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They Survived!

It is often believed that African Americans being the farthest removed from Africa lost all of their cultural ties and heritage because of slavery.  This feeling of disconnection has inspired many of us (myself included) to embark upon a dangerous spiritual journey to reclaim our spiritual roots, in order to acquire spiritual peace and solace.  It was during my quest I encountered a number of unscrupulous individuals but fortunately through the guidance of my aakhu (ancestral spirit and spirit guides).  I was blessed to meet a number of people that were in other Afro-Diaspora traditions who helped me to find my way. Through their assistance I learned that although early African Americans were not able to preserve their cultural traditions as had been done in the Caribbean and South America. They did not leave us without a guide to reclaim what had been lost. They left us with a type of mandala commonly called the Kongo Cross to reconnect us back to our lost heritage and establish our own way, instead of adopting the cultural practices of others and imitating what some have done in the distant past.  

These two worlds are overseen by:It was through the Kongo Cross (left) I was led to discover the maa aankh (right), a Kamitic-Kongo inspired cosmogram that explains the "order of life" from my ancestors' cultural perspective.  It indicates that the universe consists of two worlds called TASETT - The Red Lands or Land of the Living, and KAMTA - The Black Lands or Land of the Honorable Dead, seperated by a watery barrier called nyun and unified by the vertical straight line called the maa.  

Khepera depicted as a man with the head of a scarab beetle or a scarab beetle rolling a solar disc out of darkness and across the sky, associated with the rising sun, corresponds to KALA, the Ki-kongo term for Black.  This is the point of birth as it refers to the innocence, naiveté and inexperience of children, which is associated with the eastern sun. Khepe-RA is the creative aspect of the soul-self and represents the moment of BIRTH. 

Ra portrayed as a hawk headed man associated with the midday sun according to Kamitic/Kemetic mythology corresponds to TU-KULA, the Ki-kongo word for red, hence, physical strength.  The color red marks the beginning of a female’s cycle symbolizing womanhood. It also used to mark young men’s acceptance into warrior-ship, thus signifying adulthood in traditional society.  The ancient Egyptian Ra is not the sun.  A thorough analysis will reveal that Ra was associated with the midday sun, hence his association with the Semitic El and name meaning “Strength", as well as masculinity. RA is the managerial/willing aspect of the soul-self and represents the moment of LIFE.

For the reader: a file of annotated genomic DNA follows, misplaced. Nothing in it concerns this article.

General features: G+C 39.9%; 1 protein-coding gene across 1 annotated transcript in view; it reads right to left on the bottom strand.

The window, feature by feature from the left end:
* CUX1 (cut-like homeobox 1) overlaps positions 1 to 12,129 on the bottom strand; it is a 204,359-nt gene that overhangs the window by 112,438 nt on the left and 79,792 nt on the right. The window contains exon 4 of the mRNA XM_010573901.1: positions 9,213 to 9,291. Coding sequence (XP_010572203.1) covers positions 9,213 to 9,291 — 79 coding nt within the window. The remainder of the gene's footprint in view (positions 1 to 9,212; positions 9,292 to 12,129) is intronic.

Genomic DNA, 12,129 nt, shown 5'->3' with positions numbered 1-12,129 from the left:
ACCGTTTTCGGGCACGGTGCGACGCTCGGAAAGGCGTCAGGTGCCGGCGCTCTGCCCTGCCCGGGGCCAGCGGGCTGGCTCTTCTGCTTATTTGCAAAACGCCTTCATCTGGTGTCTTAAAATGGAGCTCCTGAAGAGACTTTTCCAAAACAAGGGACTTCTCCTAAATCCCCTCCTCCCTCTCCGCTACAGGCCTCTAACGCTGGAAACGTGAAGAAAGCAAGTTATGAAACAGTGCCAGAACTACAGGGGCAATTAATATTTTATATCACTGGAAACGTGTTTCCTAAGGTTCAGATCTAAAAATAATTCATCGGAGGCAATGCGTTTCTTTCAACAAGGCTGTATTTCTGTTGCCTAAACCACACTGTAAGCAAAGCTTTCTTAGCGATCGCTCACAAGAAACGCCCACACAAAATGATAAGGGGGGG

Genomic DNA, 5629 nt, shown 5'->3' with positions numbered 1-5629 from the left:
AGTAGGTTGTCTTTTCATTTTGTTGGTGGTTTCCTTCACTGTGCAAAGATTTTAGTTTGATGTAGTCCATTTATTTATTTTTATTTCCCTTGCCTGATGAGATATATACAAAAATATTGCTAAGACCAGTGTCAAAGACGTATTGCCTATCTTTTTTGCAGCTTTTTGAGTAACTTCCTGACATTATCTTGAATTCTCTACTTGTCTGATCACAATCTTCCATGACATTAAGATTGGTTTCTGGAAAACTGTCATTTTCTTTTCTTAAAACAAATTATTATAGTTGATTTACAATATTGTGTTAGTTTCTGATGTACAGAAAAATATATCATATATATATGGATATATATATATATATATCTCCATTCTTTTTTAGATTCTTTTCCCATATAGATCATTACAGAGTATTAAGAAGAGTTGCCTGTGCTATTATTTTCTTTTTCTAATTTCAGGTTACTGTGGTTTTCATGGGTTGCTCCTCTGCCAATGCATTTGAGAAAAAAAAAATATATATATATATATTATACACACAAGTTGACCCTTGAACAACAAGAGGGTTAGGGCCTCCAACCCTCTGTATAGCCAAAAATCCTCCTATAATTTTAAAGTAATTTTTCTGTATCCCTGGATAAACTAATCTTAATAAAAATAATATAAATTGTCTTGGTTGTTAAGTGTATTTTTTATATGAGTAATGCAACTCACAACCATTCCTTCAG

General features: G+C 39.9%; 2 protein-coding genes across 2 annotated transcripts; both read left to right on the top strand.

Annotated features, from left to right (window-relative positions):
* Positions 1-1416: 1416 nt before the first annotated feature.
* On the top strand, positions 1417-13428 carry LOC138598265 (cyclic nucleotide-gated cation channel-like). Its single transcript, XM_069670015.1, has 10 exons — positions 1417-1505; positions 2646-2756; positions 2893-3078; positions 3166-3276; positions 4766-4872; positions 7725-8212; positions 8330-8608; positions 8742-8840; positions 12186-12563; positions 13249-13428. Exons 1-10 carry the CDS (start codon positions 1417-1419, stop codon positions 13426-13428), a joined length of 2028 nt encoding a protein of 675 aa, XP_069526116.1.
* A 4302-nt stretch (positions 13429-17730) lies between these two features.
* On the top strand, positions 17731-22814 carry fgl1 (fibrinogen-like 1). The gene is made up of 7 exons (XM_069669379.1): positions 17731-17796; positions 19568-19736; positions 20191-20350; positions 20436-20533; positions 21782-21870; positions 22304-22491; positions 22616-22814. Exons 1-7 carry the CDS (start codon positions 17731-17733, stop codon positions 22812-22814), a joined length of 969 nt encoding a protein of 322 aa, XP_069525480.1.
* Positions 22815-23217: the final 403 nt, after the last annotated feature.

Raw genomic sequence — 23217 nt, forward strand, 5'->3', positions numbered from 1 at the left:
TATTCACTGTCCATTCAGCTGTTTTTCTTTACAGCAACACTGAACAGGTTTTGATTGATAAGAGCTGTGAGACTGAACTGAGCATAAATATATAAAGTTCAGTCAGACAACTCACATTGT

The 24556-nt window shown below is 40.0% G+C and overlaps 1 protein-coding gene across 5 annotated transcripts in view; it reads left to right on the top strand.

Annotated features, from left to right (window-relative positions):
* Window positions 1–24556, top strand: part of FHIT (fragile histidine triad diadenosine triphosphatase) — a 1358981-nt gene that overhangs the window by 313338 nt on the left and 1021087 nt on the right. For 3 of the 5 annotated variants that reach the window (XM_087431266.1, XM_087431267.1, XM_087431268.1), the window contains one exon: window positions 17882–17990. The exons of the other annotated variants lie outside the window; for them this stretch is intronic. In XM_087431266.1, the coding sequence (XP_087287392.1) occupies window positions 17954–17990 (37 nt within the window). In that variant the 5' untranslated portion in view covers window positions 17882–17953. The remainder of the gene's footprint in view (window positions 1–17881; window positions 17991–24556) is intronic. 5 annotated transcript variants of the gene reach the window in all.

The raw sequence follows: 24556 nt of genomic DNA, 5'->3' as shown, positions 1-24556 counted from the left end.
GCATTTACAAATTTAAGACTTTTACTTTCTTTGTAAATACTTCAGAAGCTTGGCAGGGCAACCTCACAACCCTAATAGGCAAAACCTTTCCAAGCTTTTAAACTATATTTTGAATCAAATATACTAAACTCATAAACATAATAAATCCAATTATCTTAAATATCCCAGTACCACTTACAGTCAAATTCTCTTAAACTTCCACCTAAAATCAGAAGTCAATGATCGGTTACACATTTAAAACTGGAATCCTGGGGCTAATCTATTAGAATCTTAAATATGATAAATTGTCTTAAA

Ra Atum depicted as an elderly man and associated with the setting sun, corresponds to LUVEMBA- the KiKongo word for the white or gray hairs of an elder.  This is the point of transition and transformation, in which the body is not able to work for long periods of time.  This point also refers to the fall season, thus the end and death, which is associated with the western sun.  The Kamitic/Kemetic RA-Atum is the transforming aspect of the soul-self and represents the moment of DEATH.

Amun Ra depicted as a young man with a tall feather headdress or a man with the head of a ram, associated with hidden aspect of the sun during the night (midnight when the sun is believed to be shining on the other side and the new moon), corresponds to MUSONI the Kikongo term for yellow.  This is the point of spiritual rebirth, spiritual renewal and a spiritual new beginning, which also is associated with femininity, the south and the height of spiritual strength.  Amun-RA (Amon Ra, Amen Ra, etc.) is the renewing aspect of the soul-self and represents the moment of REBIRTH.  

The maa aankh helped me to develop a rapport with my aakhu and introduced me to my netcharu (netjaru, neter, guardian spirits).  It was from this encounter I soon discovered that the Land of Kam is a geographical referrence to Southern Kamit, Kush and other ancient black civilizations along the Nile.  It is also a biblical reference to all of the descendants of Ham or Kam, a cultural reference to ancestors residing in the mysterious unknown, a cultural gateway to initiates and a historical clue to where slaves would run, hide, escape and fight. 

By drawing my inspiration from Afro-American spirituality, I was able to tap into the mysterious realm of the unknown and improve my well being because the maa aankh revealed to me that man and woman truly are a reflection of the Universe.  We all are a microcosm of a greater Macrocosm. The power of God resides in us all, we just have to learn how to go within. 

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